In Atlanta, Moore had gained a reputation as one of the brightest young minds in professional baseball. He was named by Baseball America in 2005 as one of the Top 10 Up-and-Coming Power Brokers in Major League Baseball, and in 2004, the same publication projected Moore as the top general manager prospect.
As such, in November 2005, Moore was interviewed for the vacant GM position with the Boston Red Sox. Moore going to Boston was an exciting possibility for Red Sox Nation, but he withdrew his name from consideration, reportedly because he was not assured that he would have complete control over baseball operations.
You have to give Royals' owner David Glass some credit, as he must have been paying attention to the news of what happened in Boston. Because, despite hedging on whether or not to fire Baird for weeks on end, Glass agreed to hand over control of Kansas City's personnel decisions to Moore, and things have been on an upward trend ever since.
Over the past two offseasons, Moore has aggressively attacked the free agent market. His diligent work has lured Gil Meche, Octavio Dotel, Jose Guillen, Yasuhiko Yabuta, Ron Mahay, Brett Tomko, John Bale, and Miguel Olivo to the Royals' roster.
It has also been widely reported that Kansas City offered a $70 million contract to free agent CF Torii Hunter, who signed with the Angels, and made competitive -- if not better -- offers to Andruw Jones and Hiroki Kuroda, who both signed with the Dodgers.
In addition, his trades have been, for the most part, very sound. Brian Bannister, Ross Gload, Joey Gathright, Ryan Shealy, Tony Pena, Jr., Alberto Callaspo, Jorge De La Rosa, Daniel Cortes, Kyle Davies, and Julio Pimentel have all been acquired via Moore's dealings.
So, what's my point here? Succinctly, Dayton Moore is good at what he does. He's good for the Royals. And, going back to my original point, he needs to be signed to a contract extension at some point during this season. I suppose Glass can decide to wait and see if the team is winning games this year, but the team sure seems like it's ready to move in a new direction, and Moore is the one who pointed the Royals in that direction to begin with.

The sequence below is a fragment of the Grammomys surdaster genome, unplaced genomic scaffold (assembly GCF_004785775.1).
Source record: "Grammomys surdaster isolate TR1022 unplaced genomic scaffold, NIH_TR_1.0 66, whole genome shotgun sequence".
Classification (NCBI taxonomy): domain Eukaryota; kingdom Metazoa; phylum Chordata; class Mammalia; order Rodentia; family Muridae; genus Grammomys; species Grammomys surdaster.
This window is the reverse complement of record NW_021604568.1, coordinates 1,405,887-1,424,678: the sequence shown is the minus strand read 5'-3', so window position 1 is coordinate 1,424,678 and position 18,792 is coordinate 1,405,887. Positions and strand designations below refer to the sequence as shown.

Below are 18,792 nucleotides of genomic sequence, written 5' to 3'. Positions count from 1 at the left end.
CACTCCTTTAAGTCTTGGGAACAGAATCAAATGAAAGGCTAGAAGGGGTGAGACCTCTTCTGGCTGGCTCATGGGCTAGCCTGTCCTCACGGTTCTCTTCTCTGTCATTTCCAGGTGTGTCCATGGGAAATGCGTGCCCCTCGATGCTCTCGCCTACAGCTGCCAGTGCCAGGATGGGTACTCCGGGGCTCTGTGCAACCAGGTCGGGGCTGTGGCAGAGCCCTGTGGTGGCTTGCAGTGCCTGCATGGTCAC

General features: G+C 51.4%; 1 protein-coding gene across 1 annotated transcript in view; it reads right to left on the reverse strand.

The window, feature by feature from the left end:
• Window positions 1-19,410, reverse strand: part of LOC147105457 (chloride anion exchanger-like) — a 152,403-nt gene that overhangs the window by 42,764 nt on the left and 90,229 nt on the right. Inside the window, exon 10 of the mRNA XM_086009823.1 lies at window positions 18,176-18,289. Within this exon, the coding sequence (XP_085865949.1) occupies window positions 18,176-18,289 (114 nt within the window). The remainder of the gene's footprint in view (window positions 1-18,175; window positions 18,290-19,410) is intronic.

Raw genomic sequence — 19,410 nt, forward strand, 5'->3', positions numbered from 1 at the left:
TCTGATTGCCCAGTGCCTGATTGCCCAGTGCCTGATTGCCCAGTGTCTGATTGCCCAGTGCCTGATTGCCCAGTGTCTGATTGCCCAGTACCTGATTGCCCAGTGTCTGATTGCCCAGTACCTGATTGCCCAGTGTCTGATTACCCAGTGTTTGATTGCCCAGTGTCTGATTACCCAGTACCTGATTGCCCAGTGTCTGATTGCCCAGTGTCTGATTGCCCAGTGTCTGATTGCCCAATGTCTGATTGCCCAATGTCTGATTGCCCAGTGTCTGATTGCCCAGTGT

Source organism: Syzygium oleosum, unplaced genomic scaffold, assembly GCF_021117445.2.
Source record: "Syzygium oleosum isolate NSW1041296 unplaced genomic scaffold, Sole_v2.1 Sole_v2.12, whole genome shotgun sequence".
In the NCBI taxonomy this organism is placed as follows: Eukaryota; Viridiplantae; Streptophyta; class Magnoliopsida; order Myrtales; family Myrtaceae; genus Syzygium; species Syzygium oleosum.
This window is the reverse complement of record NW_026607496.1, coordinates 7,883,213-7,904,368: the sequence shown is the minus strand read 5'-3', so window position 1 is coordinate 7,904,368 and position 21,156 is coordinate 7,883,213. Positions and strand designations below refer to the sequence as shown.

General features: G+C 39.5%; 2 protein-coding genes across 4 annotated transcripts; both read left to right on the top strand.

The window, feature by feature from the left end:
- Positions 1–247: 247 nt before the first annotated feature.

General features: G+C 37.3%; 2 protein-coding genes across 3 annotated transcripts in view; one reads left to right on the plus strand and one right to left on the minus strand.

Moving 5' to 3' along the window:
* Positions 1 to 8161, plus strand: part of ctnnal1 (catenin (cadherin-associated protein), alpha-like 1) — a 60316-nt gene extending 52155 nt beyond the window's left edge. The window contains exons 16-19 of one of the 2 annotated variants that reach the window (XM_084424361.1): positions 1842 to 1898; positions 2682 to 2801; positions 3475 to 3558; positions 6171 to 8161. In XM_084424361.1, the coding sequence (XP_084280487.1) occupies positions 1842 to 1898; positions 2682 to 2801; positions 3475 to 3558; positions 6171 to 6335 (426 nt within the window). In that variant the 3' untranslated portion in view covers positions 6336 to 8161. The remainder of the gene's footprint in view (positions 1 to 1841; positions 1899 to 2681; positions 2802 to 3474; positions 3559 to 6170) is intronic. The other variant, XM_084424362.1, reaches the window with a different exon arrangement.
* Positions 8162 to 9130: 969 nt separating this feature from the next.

This morning, I was reading about Arizona GM Josh Byrnes, and how he was given an eight-year contract extension through 2015. Byrnes was hired by the Diamondbacks in October 2005, and has done essentially what Moore is in the process of doing in Kansas City -- rebuilding an organization, with a restricted payroll, and leading it to success.
Sure, Arizona won the N.L. West and advanced to the National League Championship Series last year, which is more than the Royals have done. But I would argue that Moore's task is a far greater challenge, yet the Royals are making progress, and fans are more excited about Kansas City baseball than we have been in years.
According to Cot's Baseball Contracts -- which is an interesting web site, by the way -- Moore has a five-year deal in place for about $1 million per year. Assuming that's accurate, this is the middle year of that contract. He's instilling faith and pride back into this once-proud organization, and he deserves a long-term commitment, just like Josh Byrnes.
David Glass needs to recognize the direction that Dayton Moore is taking the Royals, and reward him before he gets away just like Damon, Dye, and Beltran. Otherwise, as Kansas City has more and more success, and the end of Moore's contract in 2010 nears, baseball owners are going to be licking their chops, just waiting to steal him away.